With Jonah, Nick & Charlie
The 7/5 Edition
We’re All Gonna Die // Dawes
- pessimistic mope sessions
- dreary gray days
I’m on a bit of a mellow downtempo indie kick right now. A song from an earlier FMF, “Dusty Eyes” by Bedouine, is a wonderful example of the style I’m talking about. A more modernized, genre-fluid example is “We’re All Gonna Die” by Dawes, a mournful, orchestral ballad sitting somewhere between folk, rock, and indie that I promise is (slightly) less of a bummer than the title suggests.
Dawes is clever with how they use sound to articulate emotion. The droning piano bass note in the beginning, so low a tone you can barely hear its pitch, is wonderfully eerie and dark. From this first gloomy note, the tone for the song is set.
Dawes reinforces this tone by juxtaposing heavily distorted sounds with spare, “cleaner” backgrounds. The juxtaposition of sweet, bright violins with grungy, dark, distorted guitar sounds in the breakdown at 3:50 adds dimension and nuance to what otherwise might be a depressing mope session.
Right before the chorus, at 1:23, there’s another gorgeous instance of this contrast. The arrangement fades, clearing the way for a solitary high-distortion electric guitar chord to ring out. The lurching, sputtering sustain, emphasized by the empty space around it, has a uniquely lonely, immersive quality that’s easier felt than explained.
“We’re All Gonna Die” features — surprise surprise — no shortage of morbidity. Despite its title, the existential nihilism has a kind of nonchalant, breezy angle to it. Rather than using mortality as an excuse to give up on everything, it becomes a way to not worry about stuff so much. It’s not “we’re all gonna die” with a wailing, desperate sadness, but rather a little shrug and a knowing grin. Oh, haven’t you heard? We’re all going to die.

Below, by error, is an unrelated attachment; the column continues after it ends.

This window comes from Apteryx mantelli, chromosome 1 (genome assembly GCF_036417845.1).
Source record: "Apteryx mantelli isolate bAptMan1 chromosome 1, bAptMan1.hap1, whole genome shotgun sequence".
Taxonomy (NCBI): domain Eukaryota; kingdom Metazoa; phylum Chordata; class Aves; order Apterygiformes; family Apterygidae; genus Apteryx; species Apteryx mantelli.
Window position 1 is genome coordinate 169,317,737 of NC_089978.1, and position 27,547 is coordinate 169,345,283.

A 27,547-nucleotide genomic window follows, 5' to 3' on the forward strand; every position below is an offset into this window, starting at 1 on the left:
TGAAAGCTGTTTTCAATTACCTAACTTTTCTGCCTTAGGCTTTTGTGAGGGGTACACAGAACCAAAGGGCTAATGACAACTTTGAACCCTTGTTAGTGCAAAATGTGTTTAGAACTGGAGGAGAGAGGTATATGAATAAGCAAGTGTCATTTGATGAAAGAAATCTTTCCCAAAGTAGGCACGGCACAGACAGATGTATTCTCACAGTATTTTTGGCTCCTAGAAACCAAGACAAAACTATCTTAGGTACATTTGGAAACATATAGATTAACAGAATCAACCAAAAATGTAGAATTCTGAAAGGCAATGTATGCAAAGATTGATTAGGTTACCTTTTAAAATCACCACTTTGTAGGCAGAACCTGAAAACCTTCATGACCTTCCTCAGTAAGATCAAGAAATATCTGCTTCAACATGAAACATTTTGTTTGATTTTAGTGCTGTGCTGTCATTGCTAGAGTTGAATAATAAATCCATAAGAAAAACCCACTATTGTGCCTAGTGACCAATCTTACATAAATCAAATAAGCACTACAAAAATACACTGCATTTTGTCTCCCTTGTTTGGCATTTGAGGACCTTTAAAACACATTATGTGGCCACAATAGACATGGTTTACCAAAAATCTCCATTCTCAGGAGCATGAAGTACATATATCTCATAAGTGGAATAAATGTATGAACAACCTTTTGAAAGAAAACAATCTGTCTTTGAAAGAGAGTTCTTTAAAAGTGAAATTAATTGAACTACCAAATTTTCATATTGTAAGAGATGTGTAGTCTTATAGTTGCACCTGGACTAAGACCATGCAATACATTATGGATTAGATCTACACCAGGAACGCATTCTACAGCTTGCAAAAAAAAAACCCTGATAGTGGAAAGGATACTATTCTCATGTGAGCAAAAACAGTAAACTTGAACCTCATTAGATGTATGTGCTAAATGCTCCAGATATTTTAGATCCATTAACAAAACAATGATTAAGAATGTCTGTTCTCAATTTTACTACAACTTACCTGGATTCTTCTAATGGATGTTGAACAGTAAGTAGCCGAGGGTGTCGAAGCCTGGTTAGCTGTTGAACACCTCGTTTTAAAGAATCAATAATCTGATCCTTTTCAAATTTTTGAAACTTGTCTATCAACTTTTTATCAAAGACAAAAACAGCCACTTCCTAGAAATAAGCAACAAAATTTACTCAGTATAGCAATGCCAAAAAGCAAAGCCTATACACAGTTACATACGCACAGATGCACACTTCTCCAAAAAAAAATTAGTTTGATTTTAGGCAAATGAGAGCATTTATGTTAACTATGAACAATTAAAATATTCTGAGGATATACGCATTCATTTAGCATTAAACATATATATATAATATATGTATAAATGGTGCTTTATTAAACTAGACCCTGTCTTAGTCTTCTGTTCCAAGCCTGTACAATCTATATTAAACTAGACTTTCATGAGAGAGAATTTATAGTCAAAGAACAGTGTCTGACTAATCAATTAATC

Wham Bam Shang-a-Lang // Silver
- dancing like an idiot
- embracing the inherently cheesy nature of 70s music
- anyone who loves ABBA’s “Dancing Queen”
After “We’re All Gonna Die,” I think we’d enjoy a nice palette cleanser. To pull a whiplash-inducing 180 with the genre and mood, I offer you all Silver’s “Wham Bam Shang-a-Lang,” a gem of late-70s disco-pop.
Before we get any further — yes, I am a huge sucker for the Guardians of the Galaxy movies (Who isn’t?). The moment in the second movie where The Sovereign’s spacefleet of gold people suddenly appears en masse and the exuberant “Wham Bam Shang-a-Lang” breaks out is easily among my favorite movie moments in recent memory. The first time I saw it, I ran it back about ten more times (I still sing the “Soup! Soup!” line that Kraglin ad-libs in place of “Ooh, ooh” while he’s eating soup). The song choice would be complete nonsense in an even-slightly-more-serious movie, but in GotG2, it’s downright brilliant.
Without even starting the song, there are strong clues as to what you’re about to hear. Any song titled “Wham Bam Shang-a-Lang” could have come from few eras besides the 70s, and few genres besides the disco-tinged pop rock of that time period.
The 70s was, in some regards, a wondrous time (I assume). Music was expanding rapidly, and everything that is now corny or cliche was compelling and fresh. Without the seemingly mandatory guise of irony/detachment looming over this generation’s music, disco-pop’s unabashedly corny spirit thrived in songs like “Wham Bam Shang-a-Lang.”
Lots of modern music struggles to be joyous or positive at all without some kind of asterisk or strings attached. This isn’t a bad thing by default — many times, the end product is a more honest, nuanced, and thus relatable work. But there’s something to be said for genuine, straightforward happy music that just tries its damn best to pack as much color and light into the minutes as possible.